Strange told the magazine that in his evaluation, he found "no evidence that Lucas' problems were caused by drug abuse, and it is my professional opinion that he doesn't have any chemical dependency on alcohol, cocaine or other drugs."
Dell and Falk said they accepted those findings and word went out around the league that Lucas did not have a drug problem and was fit to play.
Dr. Strange is still seeing Lucas, but when he was contacted last week, he said he wouldn't answer any questions about Lucas.
The Utah Jazz, at the insistence of then-coach Tom Nissalke, who had drafted Lucas when he coached the Rockets, offered Lucas the four-year, $300,000-a-year contract.
Under terms of the NBA's right of first refusal, the Warriors matched the Jazz offer, then traded Lucas in October to the Bullets for two second-round draft choices.
Falk said Lucas came to him in September and told him he had a problem with cocaine. He also told Falk it was getting to a point where he couldn't handle it.
"He said he was sorry for stringing us all along like he did, but he didn't want to blow his chances of making it with the Bullets," Falk said. "He said he'd do anything we wanted him to.
"Early in the summer, when the stories saying Lucas was only suffering from depression, all of the information we had at hand said he was clean. He somehow fooled everyone, even the doctors. He was so good at fooling people that he just didn't let the problem surface.
"Depression is what he was diagnosed as having. That was only 95 percent accurate, though. The other five percent was the drugs."
Lucas apparently had no problems in his first three weeks with the Bullets. Then he was late for the game with Philadelphia, missed a flight, and on Jan. 6 missed the bus to Philadelphia where the Bullets played the 76ers that night.
Lucas also failed to show up for the game without notifying the team. He got himself to Cleveland for a game the next night but was fined nearly $4,000 for the incident and lost his starting job to rookie Frank Johnson.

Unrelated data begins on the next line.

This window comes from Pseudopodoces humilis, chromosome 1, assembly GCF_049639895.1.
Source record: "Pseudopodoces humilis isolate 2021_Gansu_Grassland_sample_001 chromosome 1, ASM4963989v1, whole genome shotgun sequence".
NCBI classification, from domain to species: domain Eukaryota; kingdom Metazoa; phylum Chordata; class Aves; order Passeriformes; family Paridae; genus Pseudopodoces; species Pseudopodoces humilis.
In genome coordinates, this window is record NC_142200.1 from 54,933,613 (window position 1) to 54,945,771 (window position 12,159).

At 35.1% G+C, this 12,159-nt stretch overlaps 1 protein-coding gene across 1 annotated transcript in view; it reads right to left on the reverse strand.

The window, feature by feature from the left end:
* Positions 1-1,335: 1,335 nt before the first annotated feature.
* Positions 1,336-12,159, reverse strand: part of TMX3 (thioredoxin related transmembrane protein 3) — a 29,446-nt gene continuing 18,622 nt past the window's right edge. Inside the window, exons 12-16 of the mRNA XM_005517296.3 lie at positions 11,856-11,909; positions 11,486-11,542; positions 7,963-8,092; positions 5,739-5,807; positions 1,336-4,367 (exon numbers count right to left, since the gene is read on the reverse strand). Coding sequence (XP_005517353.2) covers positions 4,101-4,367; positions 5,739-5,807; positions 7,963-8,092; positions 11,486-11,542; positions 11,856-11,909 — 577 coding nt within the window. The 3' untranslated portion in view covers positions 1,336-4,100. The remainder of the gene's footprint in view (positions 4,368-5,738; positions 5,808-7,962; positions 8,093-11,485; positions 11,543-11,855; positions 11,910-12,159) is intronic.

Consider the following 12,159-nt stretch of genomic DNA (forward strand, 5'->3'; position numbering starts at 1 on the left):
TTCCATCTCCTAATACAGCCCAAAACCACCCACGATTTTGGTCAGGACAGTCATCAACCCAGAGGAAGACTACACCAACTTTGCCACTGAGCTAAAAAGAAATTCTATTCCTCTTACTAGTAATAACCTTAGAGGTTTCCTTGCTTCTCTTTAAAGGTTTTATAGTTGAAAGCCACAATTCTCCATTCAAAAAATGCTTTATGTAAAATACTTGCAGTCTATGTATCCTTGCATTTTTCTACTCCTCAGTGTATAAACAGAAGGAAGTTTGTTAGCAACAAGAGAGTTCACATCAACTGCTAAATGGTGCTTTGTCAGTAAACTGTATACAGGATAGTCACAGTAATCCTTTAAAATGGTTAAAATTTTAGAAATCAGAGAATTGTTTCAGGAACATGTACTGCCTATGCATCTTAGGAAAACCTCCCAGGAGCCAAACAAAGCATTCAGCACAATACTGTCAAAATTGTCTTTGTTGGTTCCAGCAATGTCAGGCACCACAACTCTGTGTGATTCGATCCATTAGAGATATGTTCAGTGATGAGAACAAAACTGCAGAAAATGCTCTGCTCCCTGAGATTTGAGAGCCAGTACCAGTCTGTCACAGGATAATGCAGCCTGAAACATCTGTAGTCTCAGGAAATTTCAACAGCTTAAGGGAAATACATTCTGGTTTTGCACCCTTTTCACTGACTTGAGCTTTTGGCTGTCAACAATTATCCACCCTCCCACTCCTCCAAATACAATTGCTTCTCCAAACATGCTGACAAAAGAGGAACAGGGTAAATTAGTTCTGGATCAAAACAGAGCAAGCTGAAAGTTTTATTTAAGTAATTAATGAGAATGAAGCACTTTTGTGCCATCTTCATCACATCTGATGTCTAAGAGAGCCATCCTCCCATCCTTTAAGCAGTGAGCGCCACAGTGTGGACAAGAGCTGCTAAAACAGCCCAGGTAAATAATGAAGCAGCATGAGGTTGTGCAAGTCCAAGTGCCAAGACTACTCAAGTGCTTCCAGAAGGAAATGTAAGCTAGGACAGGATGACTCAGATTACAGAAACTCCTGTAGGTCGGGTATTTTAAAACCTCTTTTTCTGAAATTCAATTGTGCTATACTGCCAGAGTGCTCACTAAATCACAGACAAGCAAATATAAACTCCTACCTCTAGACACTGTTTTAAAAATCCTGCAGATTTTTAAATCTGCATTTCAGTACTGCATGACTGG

At that point, Falk and Dell decided a bodyguard might help. After Lucas missed the game in Philadelphia, he called Falk and said he wanted the bodyguard to start working immediately.
The bodyguard, whose identity is not known, moved in with Lucas and his wife and daughter. He also travels with Lucas to road games at Lucas' expense.
"We approved of the situation because we felt it might help John," Ferry said.
The bodyguard had been on the job less than a week when Lucas had another problem. The day after the Bullets played the Knicks in New York Jan. 10, they were scheduled to take a 10 a.m. Eastern shuttle flight home. Lucas, however, left the hotel on his own. He had no plane ticket but talked his way onto the 8 a.m. shuttle by showing his uniform as proof he was really a Bullets player. He insisted someone would be bringing his ticket later.
The rest of the team took the 10 o'clock flight and then went directly to practice. Lucas never showed up.
The Bullets reportedly told him this was his last chance.
"When he's taking it (cocaine), it's usually with some unsavory characters," Falk said.
"He's got a lot of strange friends away from the team and they don't do him any good," Bickerstaff said.
As soon as he told Falk and Dell about his cocaine problem in September, Lucas was put in a special counseling program at a local hospital. He is still being treated as an outpatient at a local counseling center.
"It's time to stop," Lucas said. "I've tried before, but now I have no choice. Everything I ever stood for is at stake. I didn't build an image for 27 years to have it be destroyed like this."